It can be easy to fall into the trap of paying a chatbot provider to deploy a chatbot on your site and calling it a day. But this lax approach often leads to missed opportunities and a poorly optimised chat experience.
Before deploying a chatbot, we recommend first formulating a strategy to identify your purpose and goals. For example, you could implement a chatbot to reduce long wait times and handle the surge of queries during peak periods (e.g. Boxing Day), which helps maintain high levels of customer service.
Here’s how this approach looks in action.
We worked with Newham Council to deploy our live chat and chatbot platform across their channels and help the council deal with queries about parking in the borough. We also wanted to help give the council’s call centre the bandwidth to focus on more complex conversations about the area’s parking guidelines.
Rather than wait several minutes to speak to a live agent, residents in Newham used our self-service features to get instant answers to frequently asked questions about parking.
In just six months, Newham Council was able to:
- Answer 10,491 questions automatically
- Save 84 hours in call time
- Generate £40,000 in savings.
Chatbot mistake #4: You don’t have a clear escalation process
One of the more frequent criticisms of chatbots is that they can frustrate customers who want to ask complex questions and require urgent feedback from a human being.
A 2018 report by Forrester Research found that chatbots were held back by “poor escalation paths to agents.” Forrester noted that chatbots, despite being heavily marketed as replacements to human agents, are far from the contact-centre saviours they are touted to be.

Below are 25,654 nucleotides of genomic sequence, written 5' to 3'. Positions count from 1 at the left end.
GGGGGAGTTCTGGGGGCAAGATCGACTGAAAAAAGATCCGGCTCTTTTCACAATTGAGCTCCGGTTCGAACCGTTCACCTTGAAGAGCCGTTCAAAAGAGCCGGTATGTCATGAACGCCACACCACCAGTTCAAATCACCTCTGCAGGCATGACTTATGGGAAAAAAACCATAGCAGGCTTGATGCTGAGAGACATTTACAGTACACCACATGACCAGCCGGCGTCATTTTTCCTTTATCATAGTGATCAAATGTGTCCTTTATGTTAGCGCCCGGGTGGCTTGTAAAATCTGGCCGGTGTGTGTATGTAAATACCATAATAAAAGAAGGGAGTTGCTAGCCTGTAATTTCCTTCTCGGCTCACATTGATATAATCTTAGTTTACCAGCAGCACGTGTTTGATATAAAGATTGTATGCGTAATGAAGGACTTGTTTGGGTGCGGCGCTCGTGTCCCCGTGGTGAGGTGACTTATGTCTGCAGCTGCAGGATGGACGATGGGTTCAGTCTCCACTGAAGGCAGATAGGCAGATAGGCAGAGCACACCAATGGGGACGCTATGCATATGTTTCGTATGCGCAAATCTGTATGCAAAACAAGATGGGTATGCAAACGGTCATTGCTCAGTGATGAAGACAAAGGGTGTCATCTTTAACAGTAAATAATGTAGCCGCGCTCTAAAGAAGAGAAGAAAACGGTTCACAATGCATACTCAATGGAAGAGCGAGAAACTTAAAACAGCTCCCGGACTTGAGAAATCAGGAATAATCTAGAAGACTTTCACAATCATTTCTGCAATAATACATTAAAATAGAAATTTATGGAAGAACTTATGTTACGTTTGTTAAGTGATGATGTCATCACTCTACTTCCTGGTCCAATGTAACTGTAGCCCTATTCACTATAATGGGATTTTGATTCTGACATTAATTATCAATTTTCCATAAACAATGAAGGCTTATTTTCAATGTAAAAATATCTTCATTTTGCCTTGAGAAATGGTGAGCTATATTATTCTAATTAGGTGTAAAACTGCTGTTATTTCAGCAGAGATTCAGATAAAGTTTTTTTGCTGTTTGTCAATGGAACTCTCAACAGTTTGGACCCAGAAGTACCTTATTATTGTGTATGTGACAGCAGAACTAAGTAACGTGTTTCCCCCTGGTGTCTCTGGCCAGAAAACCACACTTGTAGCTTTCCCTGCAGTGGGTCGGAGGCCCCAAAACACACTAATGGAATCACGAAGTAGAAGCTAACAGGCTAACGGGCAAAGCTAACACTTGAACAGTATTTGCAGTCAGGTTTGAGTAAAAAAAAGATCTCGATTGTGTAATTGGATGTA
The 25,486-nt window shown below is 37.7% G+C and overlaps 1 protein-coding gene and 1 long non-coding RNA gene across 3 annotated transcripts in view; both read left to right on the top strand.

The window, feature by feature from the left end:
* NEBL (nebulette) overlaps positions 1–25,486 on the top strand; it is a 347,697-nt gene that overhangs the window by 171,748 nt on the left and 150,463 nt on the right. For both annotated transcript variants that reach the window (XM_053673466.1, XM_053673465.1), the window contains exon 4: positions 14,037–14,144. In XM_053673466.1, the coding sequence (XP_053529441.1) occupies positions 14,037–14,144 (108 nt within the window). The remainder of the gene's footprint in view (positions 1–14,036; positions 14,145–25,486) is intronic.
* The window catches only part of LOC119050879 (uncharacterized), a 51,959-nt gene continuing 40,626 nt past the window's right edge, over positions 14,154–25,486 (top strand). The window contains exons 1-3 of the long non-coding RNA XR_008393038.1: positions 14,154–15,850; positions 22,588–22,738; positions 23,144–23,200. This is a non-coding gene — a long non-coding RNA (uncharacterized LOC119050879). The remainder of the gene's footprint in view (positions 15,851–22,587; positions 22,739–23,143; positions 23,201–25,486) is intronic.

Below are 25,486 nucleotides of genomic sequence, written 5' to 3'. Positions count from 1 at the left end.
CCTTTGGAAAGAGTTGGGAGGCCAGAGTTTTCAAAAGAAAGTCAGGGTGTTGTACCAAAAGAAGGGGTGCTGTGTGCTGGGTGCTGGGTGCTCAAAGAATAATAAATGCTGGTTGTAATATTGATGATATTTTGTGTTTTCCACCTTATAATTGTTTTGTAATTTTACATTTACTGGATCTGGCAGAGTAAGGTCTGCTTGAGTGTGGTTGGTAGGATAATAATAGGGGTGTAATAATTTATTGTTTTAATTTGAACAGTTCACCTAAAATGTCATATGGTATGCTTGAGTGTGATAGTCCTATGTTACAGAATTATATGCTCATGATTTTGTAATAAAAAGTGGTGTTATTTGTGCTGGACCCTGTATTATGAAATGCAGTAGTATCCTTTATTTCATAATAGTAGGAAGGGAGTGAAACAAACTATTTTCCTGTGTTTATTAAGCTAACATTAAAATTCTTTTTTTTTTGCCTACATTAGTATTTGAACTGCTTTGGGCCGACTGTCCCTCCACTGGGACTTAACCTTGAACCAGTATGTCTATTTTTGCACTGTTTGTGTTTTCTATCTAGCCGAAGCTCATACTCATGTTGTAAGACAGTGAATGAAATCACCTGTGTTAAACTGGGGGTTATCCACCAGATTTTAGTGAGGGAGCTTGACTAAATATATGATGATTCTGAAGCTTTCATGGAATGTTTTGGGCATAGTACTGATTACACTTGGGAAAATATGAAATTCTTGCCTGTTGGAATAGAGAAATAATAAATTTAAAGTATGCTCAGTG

What chatbots are good at is providing answers to customers’ FAQs, most of which revolve around the same set of topics, such as:
- “What time do you open?”
- “Where is my order?”
- “Do you accept (insert payment method)?”
- “Can I book a (insert service)?”
However, your customers will inevitably have questions about more complex topics that your bots can’t handle. Or they may have questions that need your urgent attention — a common occurrence in critical services like healthcare and energy services.
In cases like these, you need a proper escalation path — one that shouldn’t leave customers waiting for several minutes. Be sure to give your bots the ability to speak to an agent at any time and set expectations for live customer support availability.
If your contact centre is only open during business hours, offer to take their details and create a ticket that lets your customer jump straight to a fully-briefed agent.
Chatbot mistake #5. You’re not using your chat data to improve your chatbots
Chatbots are rarely perfect from the get-go. Some bots are “smarter” than others and understand the context of keywords, while others take more time to pick up on nuances in conversations. This can often result in chatbots giving the wrong information to customers.
The key to fixing this problem is to test and improve your chatbots. And to do this, you need data. Fortunately, some chatbot providers offer a backend analytics platform that lets you conduct sentiment analysis.
Sentiment analysis is a field under computer science that uses machine learning and NLP to understand the tone, intent and context of a text-based message or spoken language. It also plays a vital role in getting an overview of your customers’ overall mood based on common queries and the type of words they frequently use.
You can use this information to help your bot understand the context of words and connect them to emotions like:
So, the next time your chatbot detects words like “now” or “I want my money back”, it can sense the importance of the query, provide the proper response and escalate the conversation to a live agent if necessary.
It’s up to you to make your chatbots great
Much of the hype around chatbots can make them sound like a silver bullet for customer engagement. But a successful chatbot requires work. Take note of these common chatbot mistakes to avoid the pitfalls of using AI and give your bots a much-needed human touch.